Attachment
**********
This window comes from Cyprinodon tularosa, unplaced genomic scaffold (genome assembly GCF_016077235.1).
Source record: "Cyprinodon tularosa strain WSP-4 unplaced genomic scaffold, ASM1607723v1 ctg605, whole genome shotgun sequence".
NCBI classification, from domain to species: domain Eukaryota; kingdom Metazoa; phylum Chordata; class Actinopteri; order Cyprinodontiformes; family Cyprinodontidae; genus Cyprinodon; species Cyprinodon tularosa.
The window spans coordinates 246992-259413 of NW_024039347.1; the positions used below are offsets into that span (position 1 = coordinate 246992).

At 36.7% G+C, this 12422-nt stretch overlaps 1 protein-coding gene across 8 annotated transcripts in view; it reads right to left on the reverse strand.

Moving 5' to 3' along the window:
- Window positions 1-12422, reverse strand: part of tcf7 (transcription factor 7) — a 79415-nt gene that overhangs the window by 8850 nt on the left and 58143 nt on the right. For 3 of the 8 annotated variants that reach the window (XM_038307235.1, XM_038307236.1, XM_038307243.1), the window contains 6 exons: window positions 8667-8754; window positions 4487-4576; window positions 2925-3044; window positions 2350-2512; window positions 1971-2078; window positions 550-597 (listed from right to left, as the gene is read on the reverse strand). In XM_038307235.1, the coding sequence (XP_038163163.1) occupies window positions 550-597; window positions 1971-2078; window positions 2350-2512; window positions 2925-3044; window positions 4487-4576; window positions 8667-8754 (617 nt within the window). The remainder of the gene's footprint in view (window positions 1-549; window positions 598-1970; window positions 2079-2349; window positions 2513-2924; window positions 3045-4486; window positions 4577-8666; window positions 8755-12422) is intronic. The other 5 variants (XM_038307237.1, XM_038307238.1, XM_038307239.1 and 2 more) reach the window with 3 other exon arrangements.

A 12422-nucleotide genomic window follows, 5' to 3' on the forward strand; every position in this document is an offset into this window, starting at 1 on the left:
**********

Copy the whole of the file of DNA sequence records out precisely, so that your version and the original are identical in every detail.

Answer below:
This window comes from Cyprinodon tularosa, unplaced genomic scaffold (genome assembly GCF_016077235.1).
Source record: "Cyprinodon tularosa strain WSP-4 unplaced genomic scaffold, ASM1607723v1 ctg605, whole genome shotgun sequence".
NCBI classification, from domain to species: domain Eukaryota; kingdom Metazoa; phylum Chordata; class Actinopteri; order Cyprinodontiformes; family Cyprinodontidae; genus Cyprinodon; species Cyprinodon tularosa.
The window spans coordinates 246992-259413 of NW_024039347.1; the positions used below are offsets into that span (position 1 = coordinate 246992).

At 36.7% G+C, this 12422-nt stretch overlaps 1 protein-coding gene across 8 annotated transcripts in view; it reads right to left on the reverse strand.

Moving 5' to 3' along the window:
- Window positions 1-12422, reverse strand: part of tcf7 (transcription factor 7) — a 79415-nt gene that overhangs the window by 8850 nt on the left and 58143 nt on the right. For 3 of the 8 annotated variants that reach the window (XM_038307235.1, XM_038307236.1, XM_038307243.1), the window contains 6 exons: window positions 8667-8754; window positions 4487-4576; window positions 2925-3044; window positions 2350-2512; window positions 1971-2078; window positions 550-597 (listed from right to left, as the gene is read on the reverse strand). In XM_038307235.1, the coding sequence (XP_038163163.1) occupies window positions 550-597; window positions 1971-2078; window positions 2350-2512; window positions 2925-3044; window positions 4487-4576; window positions 8667-8754 (617 nt within the window). The remainder of the gene's footprint in view (window positions 1-549; window positions 598-1970; window positions 2079-2349; window positions 2513-2924; window positions 3045-4486; window positions 4577-8666; window positions 8755-12422) is intronic. The other 5 variants (XM_038307237.1, XM_038307238.1, XM_038307239.1 and 2 more) reach the window with 3 other exon arrangements.

A 12422-nucleotide genomic window follows, 5' to 3' on the forward strand; every position in this document is an offset into this window, starting at 1 on the left: